Is Thumb Sucking Bad for Children?

wiseGEEK Writer

Sometimes a sonogram will catch it: the developing baby sucking on a thumb or on fingers. Parents should certainly not feel that this is cause for concern. Babies are built with a sucking reflex, and without it, trying to breast or bottle feed them would be very difficult. It is absolutely natural for infants to practice thumb sucking, especially as soon as they possess the coordination to get the thumb to the mouth. Many find this practice far preferable to giving the baby a pacifier, and it can help to soothe unhappy babies and promote relaxation.

Light sucking may have little to no effect on the arrangement of teeth in a child's mouth.
Light sucking may have little to no effect on the arrangement of teeth in a child's mouth.

As great as thumb sucking can be in early life, it can create problems later. These are not dangerous problems but they may be costly ones. There is an exception: a child who sucks on a thumb that has touched a poisonous substance could be poisoned. The best remedy for this is to watch the child and make sure no such exposure exists.

Thumb sucking is great early in life, but can create problems later.
Thumb sucking is great early in life, but can create problems later.

Yet encouraging the end of thumb sucking can be important too. Once children start to develop permanent teeth, which may occur anywhere between the ages of two to four, it can prove problematic. At this point, constantly having a thumb in the mouth might change the upper palate, and could have an effect on how teeth align.

However, there is more information that needs to be had. Children can practice thumb sucking in varying degrees of strength. Some simply stick a thumb in their mouth and don’t suck on it, and others suck very hard on the thumb. The greatest predictor for damage that might occur in the mouth is the degree to which children suck their thumbs. Strong sucking tends to translate to more misaligned teeth and greater palate changes. Light sucking or no sucking at all may have little to no effect on shape of mouth or teeth arrangement.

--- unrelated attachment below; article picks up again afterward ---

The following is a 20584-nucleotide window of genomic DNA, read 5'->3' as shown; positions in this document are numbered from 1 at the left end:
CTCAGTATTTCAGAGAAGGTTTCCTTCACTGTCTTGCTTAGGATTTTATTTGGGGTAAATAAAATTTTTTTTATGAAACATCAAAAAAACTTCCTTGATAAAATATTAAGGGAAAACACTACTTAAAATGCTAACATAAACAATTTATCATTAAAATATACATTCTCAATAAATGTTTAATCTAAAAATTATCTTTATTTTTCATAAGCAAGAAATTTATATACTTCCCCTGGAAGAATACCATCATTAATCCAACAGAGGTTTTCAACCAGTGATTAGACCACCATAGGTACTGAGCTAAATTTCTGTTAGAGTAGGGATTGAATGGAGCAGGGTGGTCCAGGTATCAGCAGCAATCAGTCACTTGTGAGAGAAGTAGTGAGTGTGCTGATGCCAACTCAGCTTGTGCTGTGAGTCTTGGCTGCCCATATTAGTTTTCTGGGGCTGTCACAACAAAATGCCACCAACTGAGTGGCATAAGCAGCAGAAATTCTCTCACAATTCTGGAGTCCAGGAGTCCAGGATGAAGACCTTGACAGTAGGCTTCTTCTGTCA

Since many children do practice fairly rigorous thumb sucking, organizations like the American Dental Association recommend trying to break children of this habit when adult teeth start to emerge. There are many theories on how to help children give this up, which can include limiting time allowed or limiting locations allowed, giving rewards for going certain amounts of time without sucking the thumbs, and praising children when they’re trying not to suck on their thumbs. Most children do give up this behavior as they progress in primary grades of school because they would ostracized by peers if they didn’t. With a little encouragement and thought as to methods, parents may help the child give up thumb sucking much sooner, hopefully before it causes changes in shape to the mouth and teeth.

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Discussion Comments


@Fa5t3r - Yeah, I think you want to suck your thumb the most when you are stressed out, since I've heard of war veterans starting up the habit again when they suffer from PTSD.

It's not surprising though, because apparently the action of sucking like that releases feel-good chemicals in your brain. It was a survival thing, so that babies could be calmed by their mothers in times of stress.


@MrsPramm - The thumbsucking habit is a real pain when your parents want to get rid of it. Ironically, my dad was the one who encouraged me to develop it in the first place. He thought my sister was so cute when she sucked her thumb and she grew out of it quickly, so he didn't think there was any harm in putting my thumb in my mouth when I was a kid.

Then I caught on and they ended up having to try and break me of the habit. Nothing worked though. They would even paint my thumb with those bad tasting oils that are supposed to stop thumb sucking and I would just suck the oil off.

I eventually just grew out of it, I guess. Once it stopped being a big deal I stopped wanting to do it so much.


I was born sucking my thumb, literally. Basically, my mother went into labor and the nurses didn't think she was that far along. They were wrong and I suddenly appeared and caused a lot of damage because there wasn't a doctor there to take my thumb from my mouth so I would fit better.

It took me until I was almost a teenager before I stopped sucking my thumb and even now I will sometimes still wake up to it in my mouth. It's pretty embarrassing, but luckily I've never seemed to had any damage to my teeth from it. I've never had braces, at any rate.

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